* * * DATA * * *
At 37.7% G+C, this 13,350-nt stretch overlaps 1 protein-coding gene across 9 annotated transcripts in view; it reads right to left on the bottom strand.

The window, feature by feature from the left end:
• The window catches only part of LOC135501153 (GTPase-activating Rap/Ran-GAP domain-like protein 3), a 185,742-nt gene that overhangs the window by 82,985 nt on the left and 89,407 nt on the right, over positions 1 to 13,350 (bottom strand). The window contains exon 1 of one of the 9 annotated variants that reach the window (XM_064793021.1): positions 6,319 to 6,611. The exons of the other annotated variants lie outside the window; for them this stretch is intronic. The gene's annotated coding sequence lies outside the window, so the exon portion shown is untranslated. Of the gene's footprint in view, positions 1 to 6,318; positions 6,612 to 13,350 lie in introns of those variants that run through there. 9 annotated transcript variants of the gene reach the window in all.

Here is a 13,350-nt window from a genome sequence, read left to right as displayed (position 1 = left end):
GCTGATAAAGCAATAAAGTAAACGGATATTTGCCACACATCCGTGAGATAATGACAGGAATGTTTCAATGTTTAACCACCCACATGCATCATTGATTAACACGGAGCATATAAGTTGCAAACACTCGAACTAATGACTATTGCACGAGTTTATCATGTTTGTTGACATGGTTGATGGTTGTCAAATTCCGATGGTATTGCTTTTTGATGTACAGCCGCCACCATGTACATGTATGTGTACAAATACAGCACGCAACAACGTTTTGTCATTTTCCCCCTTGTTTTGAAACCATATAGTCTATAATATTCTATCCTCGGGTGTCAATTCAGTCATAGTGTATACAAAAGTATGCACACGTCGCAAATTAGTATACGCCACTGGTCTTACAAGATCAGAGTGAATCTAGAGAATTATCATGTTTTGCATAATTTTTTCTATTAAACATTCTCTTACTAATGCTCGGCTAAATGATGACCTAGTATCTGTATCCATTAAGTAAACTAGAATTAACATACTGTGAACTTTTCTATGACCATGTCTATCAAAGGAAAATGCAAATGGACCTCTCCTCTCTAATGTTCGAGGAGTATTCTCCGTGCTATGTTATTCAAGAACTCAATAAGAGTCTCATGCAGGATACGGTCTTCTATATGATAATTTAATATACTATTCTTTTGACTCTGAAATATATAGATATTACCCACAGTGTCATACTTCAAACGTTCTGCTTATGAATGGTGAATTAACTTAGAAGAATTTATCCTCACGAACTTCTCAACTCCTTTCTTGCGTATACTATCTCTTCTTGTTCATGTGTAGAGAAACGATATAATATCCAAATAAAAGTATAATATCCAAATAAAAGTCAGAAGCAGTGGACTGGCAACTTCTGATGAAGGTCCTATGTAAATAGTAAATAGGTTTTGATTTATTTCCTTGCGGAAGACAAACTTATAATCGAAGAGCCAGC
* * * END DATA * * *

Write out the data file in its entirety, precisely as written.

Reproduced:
At 37.7% G+C, this 13,350-nt stretch overlaps 1 protein-coding gene across 9 annotated transcripts in view; it reads right to left on the bottom strand.

The window, feature by feature from the left end:
• The window catches only part of LOC135501153 (GTPase-activating Rap/Ran-GAP domain-like protein 3), a 185,742-nt gene that overhangs the window by 82,985 nt on the left and 89,407 nt on the right, over positions 1 to 13,350 (bottom strand). The window contains exon 1 of one of the 9 annotated variants that reach the window (XM_064793021.1): positions 6,319 to 6,611. The exons of the other annotated variants lie outside the window; for them this stretch is intronic. The gene's annotated coding sequence lies outside the window, so the exon portion shown is untranslated. Of the gene's footprint in view, positions 1 to 6,318; positions 6,612 to 13,350 lie in introns of those variants that run through there. 9 annotated transcript variants of the gene reach the window in all.

Here is a 13,350-nt window from a genome sequence, read left to right as displayed (position 1 = left end):
GCTGATAAAGCAATAAAGTAAACGGATATTTGCCACACATCCGTGAGATAATGACAGGAATGTTTCAATGTTTAACCACCCACATGCATCATTGATTAACACGGAGCATATAAGTTGCAAACACTCGAACTAATGACTATTGCACGAGTTTATCATGTTTGTTGACATGGTTGATGGTTGTCAAATTCCGATGGTATTGCTTTTTGATGTACAGCCGCCACCATGTACATGTATGTGTACAAATACAGCACGCAACAACGTTTTGTCATTTTCCCCCTTGTTTTGAAACCATATAGTCTATAATATTCTATCCTCGGGTGTCAATTCAGTCATAGTGTATACAAAAGTATGCACACGTCGCAAATTAGTATACGCCACTGGTCTTACAAGATCAGAGTGAATCTAGAGAATTATCATGTTTTGCATAATTTTTTCTATTAAACATTCTCTTACTAATGCTCGGCTAAATGATGACCTAGTATCTGTATCCATTAAGTAAACTAGAATTAACATACTGTGAACTTTTCTATGACCATGTCTATCAAAGGAAAATGCAAATGGACCTCTCCTCTCTAATGTTCGAGGAGTATTCTCCGTGCTATGTTATTCAAGAACTCAATAAGAGTCTCATGCAGGATACGGTCTTCTATATGATAATTTAATATACTATTCTTTTGACTCTGAAATATATAGATATTACCCACAGTGTCATACTTCAAACGTTCTGCTTATGAATGGTGAATTAACTTAGAAGAATTTATCCTCACGAACTTCTCAACTCCTTTCTTGCGTATACTATCTCTTCTTGTTCATGTGTAGAGAAACGATATAATATCCAAATAAAAGTATAATATCCAAATAAAAGTCAGAAGCAGTGGACTGGCAACTTCTGATGAAGGTCCTATGTAAATAGTAAATAGGTTTTGATTTATTTCCTTGCGGAAGACAAACTTATAATCGAAGAGCCAGC